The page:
|Chargeable Income ($)||Estimated Tax (S$)||Effective tax rate|
Note: After 20% corporate tax rebate (Max. $20,000)
Do note that IRAS takes any abuse of the tax exemption scheme very seriously and there are serious consequences for the company in violation, as well as its directors. As at March 2013, IRAS imposed penalties amounting to S$919,110 to companies who were found to be abusing this tax exemption scheme and recovered S$1,013,782 in back taxes .
Effective from year 2013, IRAS has also given a 30% Corporate Income Tax Rebate, subject to a cap of S$30,000 per year of assessment. However, as this is automatically computed by IRAS based on your Estimated Chargeable Income (“ECI”) and Income Tax Return, i.e. your Form C or Form C-S, there is no action required by your company.
Estimate Your Effective Corporate Tax Rate
Use our online corporate tax calculator to assess your company’s income tax liability for the current Year of Assessment.
Special Exemptions in Singapore
One of the best tax exemptions in Singapore is the Productivity and Innovation Credit, more popularly known under its acronym, “PIC”. PIC can enable your business to enjoy up to 400% in tax deductions and allowances or a 60% cash payout for investments in innovation and productivity improvements.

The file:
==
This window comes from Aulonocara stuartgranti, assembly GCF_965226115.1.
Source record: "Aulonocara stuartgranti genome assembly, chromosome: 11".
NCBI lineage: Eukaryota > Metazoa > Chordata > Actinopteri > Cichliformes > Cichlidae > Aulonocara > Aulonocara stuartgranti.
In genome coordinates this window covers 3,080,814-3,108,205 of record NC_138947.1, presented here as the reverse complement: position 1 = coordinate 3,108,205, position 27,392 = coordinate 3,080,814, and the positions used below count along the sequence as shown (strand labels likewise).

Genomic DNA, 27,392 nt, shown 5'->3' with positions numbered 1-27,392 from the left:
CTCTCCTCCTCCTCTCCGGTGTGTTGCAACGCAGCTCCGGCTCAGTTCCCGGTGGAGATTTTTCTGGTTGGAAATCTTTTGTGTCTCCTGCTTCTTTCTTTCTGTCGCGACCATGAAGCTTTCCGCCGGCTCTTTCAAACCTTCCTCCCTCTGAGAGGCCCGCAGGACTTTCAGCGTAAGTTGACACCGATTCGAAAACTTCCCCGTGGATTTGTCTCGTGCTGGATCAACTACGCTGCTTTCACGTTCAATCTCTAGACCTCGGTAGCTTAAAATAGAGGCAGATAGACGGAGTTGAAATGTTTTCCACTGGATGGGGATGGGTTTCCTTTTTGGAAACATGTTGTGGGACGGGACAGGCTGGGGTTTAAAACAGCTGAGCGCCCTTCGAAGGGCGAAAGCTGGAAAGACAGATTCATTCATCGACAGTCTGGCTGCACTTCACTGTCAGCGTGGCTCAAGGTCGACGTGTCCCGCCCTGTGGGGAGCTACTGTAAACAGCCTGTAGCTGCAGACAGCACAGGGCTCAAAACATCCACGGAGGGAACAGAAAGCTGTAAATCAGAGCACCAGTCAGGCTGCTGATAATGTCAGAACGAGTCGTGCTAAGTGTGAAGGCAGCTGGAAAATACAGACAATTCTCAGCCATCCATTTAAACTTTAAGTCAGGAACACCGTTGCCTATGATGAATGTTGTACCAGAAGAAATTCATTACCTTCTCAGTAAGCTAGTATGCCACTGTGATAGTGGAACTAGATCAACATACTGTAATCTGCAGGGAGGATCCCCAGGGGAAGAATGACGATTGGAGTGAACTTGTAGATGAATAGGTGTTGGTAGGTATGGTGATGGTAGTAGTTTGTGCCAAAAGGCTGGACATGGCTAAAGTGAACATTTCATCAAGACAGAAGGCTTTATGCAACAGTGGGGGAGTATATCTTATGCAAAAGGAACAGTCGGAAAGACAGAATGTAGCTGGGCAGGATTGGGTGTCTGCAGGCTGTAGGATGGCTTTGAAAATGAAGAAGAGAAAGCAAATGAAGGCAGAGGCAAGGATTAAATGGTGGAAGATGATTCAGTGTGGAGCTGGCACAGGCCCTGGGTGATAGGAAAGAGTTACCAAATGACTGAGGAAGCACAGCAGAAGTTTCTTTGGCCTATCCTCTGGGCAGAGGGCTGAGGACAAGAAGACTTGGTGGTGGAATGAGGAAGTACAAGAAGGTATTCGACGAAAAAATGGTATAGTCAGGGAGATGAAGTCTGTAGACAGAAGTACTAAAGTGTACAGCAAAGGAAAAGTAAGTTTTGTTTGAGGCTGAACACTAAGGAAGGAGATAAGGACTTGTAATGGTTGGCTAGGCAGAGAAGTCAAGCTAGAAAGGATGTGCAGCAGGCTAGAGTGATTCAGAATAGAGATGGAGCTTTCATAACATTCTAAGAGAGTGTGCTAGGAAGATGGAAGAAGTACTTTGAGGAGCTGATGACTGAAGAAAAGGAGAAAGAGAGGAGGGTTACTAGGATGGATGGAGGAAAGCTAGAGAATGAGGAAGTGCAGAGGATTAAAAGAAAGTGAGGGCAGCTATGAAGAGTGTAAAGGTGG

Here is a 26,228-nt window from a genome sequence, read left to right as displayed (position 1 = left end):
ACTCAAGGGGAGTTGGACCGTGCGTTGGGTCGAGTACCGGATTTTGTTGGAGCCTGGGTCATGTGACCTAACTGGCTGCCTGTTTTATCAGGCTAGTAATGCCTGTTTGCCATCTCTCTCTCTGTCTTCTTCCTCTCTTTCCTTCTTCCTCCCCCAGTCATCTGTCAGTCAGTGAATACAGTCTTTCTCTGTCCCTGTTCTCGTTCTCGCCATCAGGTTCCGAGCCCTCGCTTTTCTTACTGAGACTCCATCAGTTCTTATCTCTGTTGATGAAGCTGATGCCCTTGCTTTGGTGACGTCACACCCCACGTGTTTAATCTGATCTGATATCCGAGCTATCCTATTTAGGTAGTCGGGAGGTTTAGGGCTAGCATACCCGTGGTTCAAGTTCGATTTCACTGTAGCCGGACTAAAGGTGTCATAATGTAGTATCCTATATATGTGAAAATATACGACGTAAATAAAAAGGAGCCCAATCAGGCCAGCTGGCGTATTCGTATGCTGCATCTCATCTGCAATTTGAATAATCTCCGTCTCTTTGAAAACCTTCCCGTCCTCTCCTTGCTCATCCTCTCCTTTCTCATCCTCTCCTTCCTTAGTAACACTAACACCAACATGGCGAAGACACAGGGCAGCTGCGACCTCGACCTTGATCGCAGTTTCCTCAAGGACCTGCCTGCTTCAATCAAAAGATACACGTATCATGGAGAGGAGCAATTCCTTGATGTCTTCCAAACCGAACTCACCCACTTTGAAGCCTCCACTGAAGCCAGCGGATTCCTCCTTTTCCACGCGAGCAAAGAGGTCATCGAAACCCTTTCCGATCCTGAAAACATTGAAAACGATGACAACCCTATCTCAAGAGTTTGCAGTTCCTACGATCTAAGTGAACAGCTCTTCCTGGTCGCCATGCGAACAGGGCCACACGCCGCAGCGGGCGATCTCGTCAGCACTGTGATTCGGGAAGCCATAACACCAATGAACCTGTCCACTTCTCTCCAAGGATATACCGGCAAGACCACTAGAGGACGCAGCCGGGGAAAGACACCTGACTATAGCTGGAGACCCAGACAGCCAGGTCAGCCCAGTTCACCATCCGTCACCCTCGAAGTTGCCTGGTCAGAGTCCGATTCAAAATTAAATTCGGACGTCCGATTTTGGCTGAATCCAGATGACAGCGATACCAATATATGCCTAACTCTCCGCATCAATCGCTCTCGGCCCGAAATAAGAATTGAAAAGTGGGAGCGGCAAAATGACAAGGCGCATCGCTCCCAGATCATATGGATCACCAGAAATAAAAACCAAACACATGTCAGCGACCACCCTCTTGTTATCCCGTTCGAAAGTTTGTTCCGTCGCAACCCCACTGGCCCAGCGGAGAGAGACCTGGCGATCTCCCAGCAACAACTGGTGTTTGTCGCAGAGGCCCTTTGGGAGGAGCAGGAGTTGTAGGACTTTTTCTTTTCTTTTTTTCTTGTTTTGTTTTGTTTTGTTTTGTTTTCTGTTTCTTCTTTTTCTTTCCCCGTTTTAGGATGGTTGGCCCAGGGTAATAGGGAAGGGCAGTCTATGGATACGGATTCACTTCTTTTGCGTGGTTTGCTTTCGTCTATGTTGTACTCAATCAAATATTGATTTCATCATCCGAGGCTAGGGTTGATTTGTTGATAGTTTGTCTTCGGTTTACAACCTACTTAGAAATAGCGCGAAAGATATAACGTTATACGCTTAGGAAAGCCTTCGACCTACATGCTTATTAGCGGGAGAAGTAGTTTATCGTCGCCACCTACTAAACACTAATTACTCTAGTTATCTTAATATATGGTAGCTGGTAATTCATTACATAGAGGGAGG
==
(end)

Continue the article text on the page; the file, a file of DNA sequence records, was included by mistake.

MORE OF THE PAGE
This scheme was created to encourage companies to invest to improve overall productivity through innovative measures. There are six qualifying classifications under the PIC scheme, namely:
- Acquisition and leasing of PIC information technology (“IT”) and automation equipment;
- Training for employees for the purposes of the company’s business;
- Acquisition of intellectual property rights for use in the company’s business;
- Registration of patents, trademarks designs and plant varieties;
- Staff costs and consumables for research and development (“R&D”) activities;
- New products or industrial designs approved by the DesignSingapore Council
To understand whether your expenditure is considered as qualifying PIC expenditure,consult our corporate tax specialists. We can advise you on what constitutes as qualifying expenditure, the application procedures and can assist you to liaise with IRAS with regards to any queries that you may have.